The history of industrial production development cannot be reversed. In the 1970s this country chose a gas-oriented strategy for its energy development. It is impossible to simply get up one day and decide, “let’s change to more coal.”

In some countries, coal accounts for 40% or more of energy generation. In Russia, it is less than 20%. How to achieve a 40% share? Pretty simple. All new power-generating facilities should be coal-based, and this must become a government priority.

But the capital expenditure for coal-fueled electric power stations is 25 to 30% higher than that for gas-based ones. Therefore, the state needs to provide investment incentives for the construction of coal-based electric power stations that use cutting-edge “pure coal” technologies. When utilizing such technologies, a coal station’s efficiency is as much as with a gas-fueled one.

For these new generating plants, new coals are required: high-calorie, low-ash and low-sulfur. This is the only way of including coal in the energy balance. Until that time Russia will not need our high-quality coal because there are no places to use it.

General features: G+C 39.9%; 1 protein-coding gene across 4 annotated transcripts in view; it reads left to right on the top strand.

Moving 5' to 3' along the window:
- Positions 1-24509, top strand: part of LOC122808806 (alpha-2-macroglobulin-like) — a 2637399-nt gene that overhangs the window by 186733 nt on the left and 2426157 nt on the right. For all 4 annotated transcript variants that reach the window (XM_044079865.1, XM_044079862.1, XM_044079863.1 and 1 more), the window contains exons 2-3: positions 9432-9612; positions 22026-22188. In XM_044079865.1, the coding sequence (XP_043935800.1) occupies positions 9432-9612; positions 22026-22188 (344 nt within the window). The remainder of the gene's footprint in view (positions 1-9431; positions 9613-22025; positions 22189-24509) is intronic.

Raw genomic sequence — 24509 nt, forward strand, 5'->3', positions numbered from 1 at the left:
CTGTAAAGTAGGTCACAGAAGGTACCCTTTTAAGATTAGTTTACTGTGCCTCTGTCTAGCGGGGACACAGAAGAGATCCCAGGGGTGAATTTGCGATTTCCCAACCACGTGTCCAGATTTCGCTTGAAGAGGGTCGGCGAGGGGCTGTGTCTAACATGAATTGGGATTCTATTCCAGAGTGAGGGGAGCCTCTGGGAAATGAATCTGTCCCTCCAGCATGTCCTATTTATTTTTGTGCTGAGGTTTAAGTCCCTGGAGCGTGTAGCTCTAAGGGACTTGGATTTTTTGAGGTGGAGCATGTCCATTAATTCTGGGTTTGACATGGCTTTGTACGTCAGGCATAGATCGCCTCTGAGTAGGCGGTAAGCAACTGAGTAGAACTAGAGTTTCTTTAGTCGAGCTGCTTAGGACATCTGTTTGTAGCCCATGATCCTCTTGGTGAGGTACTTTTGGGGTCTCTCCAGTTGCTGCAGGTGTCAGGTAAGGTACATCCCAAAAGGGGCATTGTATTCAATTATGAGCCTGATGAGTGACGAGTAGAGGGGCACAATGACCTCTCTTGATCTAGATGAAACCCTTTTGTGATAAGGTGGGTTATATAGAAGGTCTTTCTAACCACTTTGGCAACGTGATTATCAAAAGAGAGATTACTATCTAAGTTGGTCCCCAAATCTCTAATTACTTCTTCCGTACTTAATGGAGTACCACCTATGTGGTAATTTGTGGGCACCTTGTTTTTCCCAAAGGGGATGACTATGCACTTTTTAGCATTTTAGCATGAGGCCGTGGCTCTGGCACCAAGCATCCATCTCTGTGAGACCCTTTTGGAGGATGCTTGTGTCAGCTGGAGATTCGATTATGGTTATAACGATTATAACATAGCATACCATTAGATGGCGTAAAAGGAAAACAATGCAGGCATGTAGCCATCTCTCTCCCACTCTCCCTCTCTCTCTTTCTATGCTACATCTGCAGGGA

What was your sector’s most significant event of 2008?

This might sound immodest but to me, the sector’s most significant event that occurred was the commissioning of Belon’s Kostromovskaya mine. It’s what we call “green fielding” at its best.

For the first time since 1991 private capital brought about, from scratch, a mine that meets most up-to-date safety and efficiency requirements, all without any government investment whatsoever. Capital investment in the mine has topped $200m over a five-year period.

It really marks a seminal event for the mining sector. It shows that, notwithstanding the infancy of Russia’s private coal industry, and in spite of little or no government support for Russian miners unlike abroad, and despite the fact that private owners have had to honor even old commitments of the long-deceased USSR with regard to coal workers’ social benefits, the coal sector is developing dynamically and in the right direction, becoming competitive internationally and attractive for investment.